• Beginners: Learn Linux (Linux Reviews)the group it belongs to to read it and at the same time all other users cant even read the file.4. Who and what is rootLinux has one special user called root (this is the user name). Root is the "system administrator" and hasaccess to all files and folders. This special user has the right to do anything.You should never log on as this user unless you actually need to do something that requires it!Use su - to temporary become root and do the things you need, again: never log into your sytem as root!Root is only for system maintenance, this is not a regular user (LindowsOS dont have any user managementat all and uses root for everything, this is a very bad idea!).You can execute a command as root with:su -c command done as rootGentoo Linux: Note that on Gentoo Linux only users that are member of the wheel group are allowed to su toroot.5. Opening a command shell / terminalTo learn Linux, you need to learn the shell command line in a terminal emulator.In KDE: K -> System -> Konsoll to get a command shell)Pressing CTRL-ALT-F1 to CTRL-ALT-F6 gives you the console command shell windows, whileCTRL-ALT-F7 gives you XFree86 (the graphical interface).xterm (manual page) is the standard XFree console installed on all boxes, run it with xterm (press ALT F2 inKDE and Gnome to run commands).Terminals you probably have installed: • xterm http://dickey.his.com/xterm/ • konsole (KDEs terminal) • gnome-terminal (Gnomes terminal)Non-standard terminals should install: • rxvt http://www.rxvt.org/ • aterm http://aterm.sourceforge.net5. Opening a command shell / terminal 4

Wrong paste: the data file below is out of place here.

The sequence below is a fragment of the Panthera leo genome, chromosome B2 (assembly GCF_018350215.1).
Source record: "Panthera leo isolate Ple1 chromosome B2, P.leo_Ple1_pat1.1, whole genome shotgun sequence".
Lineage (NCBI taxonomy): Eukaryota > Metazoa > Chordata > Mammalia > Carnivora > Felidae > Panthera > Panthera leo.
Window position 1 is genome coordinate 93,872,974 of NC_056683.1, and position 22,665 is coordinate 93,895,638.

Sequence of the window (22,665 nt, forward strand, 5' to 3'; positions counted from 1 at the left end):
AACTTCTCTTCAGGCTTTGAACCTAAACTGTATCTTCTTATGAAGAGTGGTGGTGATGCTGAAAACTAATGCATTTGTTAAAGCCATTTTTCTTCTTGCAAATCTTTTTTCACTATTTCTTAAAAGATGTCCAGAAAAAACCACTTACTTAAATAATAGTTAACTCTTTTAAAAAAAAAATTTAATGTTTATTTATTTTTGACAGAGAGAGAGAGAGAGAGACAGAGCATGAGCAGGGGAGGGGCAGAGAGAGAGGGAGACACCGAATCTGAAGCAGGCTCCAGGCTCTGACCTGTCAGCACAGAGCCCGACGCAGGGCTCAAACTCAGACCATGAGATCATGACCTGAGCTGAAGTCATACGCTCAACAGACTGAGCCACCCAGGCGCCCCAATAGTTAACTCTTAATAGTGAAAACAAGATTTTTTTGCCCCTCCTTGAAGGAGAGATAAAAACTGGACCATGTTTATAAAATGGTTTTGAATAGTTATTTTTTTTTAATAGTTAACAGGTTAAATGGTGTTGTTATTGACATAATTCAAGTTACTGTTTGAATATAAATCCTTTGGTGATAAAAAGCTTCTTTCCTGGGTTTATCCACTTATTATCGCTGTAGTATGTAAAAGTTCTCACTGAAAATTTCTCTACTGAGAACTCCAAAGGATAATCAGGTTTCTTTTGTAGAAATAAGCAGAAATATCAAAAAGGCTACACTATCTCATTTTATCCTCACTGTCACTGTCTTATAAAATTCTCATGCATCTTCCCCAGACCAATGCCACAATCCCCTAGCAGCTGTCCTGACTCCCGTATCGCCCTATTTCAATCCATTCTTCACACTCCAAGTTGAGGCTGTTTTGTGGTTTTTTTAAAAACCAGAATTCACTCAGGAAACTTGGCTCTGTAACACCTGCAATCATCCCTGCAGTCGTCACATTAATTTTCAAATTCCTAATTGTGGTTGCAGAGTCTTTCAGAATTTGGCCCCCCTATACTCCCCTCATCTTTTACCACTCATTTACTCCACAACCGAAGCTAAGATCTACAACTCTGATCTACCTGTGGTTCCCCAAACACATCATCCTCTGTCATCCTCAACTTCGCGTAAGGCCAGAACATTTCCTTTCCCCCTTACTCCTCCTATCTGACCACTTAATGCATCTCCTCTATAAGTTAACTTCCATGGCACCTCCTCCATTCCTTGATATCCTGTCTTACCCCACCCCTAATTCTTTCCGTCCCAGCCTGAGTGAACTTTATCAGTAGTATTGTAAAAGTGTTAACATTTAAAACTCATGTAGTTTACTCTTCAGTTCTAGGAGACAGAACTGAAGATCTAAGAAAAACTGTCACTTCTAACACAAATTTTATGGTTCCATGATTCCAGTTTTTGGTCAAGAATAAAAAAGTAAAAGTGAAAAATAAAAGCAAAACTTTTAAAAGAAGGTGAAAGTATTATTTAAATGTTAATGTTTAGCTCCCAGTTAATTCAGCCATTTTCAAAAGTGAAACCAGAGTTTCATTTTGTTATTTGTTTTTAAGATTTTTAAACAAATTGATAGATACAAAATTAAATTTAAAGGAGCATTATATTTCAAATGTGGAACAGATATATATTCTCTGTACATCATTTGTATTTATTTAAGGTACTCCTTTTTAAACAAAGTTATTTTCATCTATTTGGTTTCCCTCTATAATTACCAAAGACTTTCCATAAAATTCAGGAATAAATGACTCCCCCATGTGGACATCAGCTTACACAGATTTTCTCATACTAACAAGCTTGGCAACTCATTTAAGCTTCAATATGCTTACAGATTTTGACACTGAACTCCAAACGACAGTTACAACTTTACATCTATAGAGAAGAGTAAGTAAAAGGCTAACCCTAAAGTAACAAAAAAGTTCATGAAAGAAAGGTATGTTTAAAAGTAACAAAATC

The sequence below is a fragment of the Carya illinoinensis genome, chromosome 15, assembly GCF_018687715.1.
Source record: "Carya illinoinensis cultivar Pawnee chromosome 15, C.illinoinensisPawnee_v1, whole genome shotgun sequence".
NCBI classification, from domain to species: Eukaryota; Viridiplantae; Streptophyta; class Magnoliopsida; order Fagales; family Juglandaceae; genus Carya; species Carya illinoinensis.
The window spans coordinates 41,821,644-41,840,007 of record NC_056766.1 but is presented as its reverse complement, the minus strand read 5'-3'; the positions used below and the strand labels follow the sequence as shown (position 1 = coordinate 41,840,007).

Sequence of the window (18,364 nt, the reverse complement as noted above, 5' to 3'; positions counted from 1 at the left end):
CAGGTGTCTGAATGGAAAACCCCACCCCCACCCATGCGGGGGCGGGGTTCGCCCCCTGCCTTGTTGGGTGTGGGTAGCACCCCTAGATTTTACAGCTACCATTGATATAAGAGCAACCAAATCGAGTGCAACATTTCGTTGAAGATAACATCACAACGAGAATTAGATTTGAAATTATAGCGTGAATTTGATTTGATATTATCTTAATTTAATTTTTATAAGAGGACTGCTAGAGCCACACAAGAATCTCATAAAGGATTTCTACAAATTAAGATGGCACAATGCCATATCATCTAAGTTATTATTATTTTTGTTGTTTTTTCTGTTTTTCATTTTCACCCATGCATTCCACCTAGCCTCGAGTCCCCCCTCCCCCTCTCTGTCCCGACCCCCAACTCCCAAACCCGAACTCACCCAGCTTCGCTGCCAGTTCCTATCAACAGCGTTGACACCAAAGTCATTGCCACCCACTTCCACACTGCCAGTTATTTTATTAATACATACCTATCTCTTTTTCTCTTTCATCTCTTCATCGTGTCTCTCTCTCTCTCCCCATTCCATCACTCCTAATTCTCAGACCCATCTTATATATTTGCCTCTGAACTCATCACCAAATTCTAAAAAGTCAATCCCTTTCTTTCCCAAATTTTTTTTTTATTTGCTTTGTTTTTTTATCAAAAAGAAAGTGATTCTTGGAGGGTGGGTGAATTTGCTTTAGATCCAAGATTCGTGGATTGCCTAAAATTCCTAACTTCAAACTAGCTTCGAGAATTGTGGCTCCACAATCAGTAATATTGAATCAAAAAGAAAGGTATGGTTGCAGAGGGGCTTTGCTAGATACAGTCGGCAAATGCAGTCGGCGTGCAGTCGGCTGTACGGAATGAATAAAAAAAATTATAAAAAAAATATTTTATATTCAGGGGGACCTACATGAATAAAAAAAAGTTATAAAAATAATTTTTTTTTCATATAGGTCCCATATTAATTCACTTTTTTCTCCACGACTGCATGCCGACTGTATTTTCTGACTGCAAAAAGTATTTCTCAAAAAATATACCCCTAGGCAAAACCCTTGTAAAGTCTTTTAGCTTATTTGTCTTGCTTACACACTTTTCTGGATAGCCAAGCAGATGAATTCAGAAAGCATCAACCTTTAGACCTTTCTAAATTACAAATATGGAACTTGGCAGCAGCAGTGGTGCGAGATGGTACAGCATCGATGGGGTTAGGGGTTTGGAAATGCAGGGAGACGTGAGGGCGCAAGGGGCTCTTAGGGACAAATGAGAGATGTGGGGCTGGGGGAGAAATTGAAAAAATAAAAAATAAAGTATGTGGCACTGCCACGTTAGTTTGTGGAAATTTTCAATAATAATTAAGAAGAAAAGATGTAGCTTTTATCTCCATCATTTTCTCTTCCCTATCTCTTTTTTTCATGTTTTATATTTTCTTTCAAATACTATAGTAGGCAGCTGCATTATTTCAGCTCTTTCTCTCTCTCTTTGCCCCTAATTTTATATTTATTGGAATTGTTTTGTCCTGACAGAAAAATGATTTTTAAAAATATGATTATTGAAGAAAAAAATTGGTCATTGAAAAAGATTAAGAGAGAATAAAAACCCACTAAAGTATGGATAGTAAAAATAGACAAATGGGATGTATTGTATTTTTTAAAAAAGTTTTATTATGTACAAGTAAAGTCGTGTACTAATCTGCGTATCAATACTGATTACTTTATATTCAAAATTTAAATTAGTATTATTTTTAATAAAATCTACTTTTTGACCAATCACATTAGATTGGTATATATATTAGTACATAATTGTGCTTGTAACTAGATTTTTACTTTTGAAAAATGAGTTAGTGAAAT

• Beginners: Learn Linux (Linux Reviews)6. Your first Linux commandsNow you should have managed to open a terminal shell and are ready to try your first Linux commands.Simply ask the computer to do the tasks you want it to using its language and press the enter key (the big onewith an arrow). You can add a & after the command to make it run in the background (your terminal will beavailable while the job is done). It can be practical to do things like moving big divx movies as a backgroundprocess: cp movie.avi /pub &. Jobs - the basics of job control6.1. ls - short for listls lists the files in the current working folder. This is probably the first command to try out. It as a number ofoptions described on the ls manpage.Examples:lsls -al --color=yes6.2. pwd - print name of current/working directorypwd prints the fully resolved name of the current (working) directory. pwd manpage.6.3. cd - Change directorycd stands for change (working) directory and thats what it does. The folder below you (unless you are in /,where there is no lower directory) is called "..".To go one folder down:cd ..Change into the folder Documents in your current working directory:cd DocumentsChange into a folder somewhere else:cd /pub/videoThe / in front of pub means that the folder pub is located in the / (lowest folder).6. Your first Linux commands 5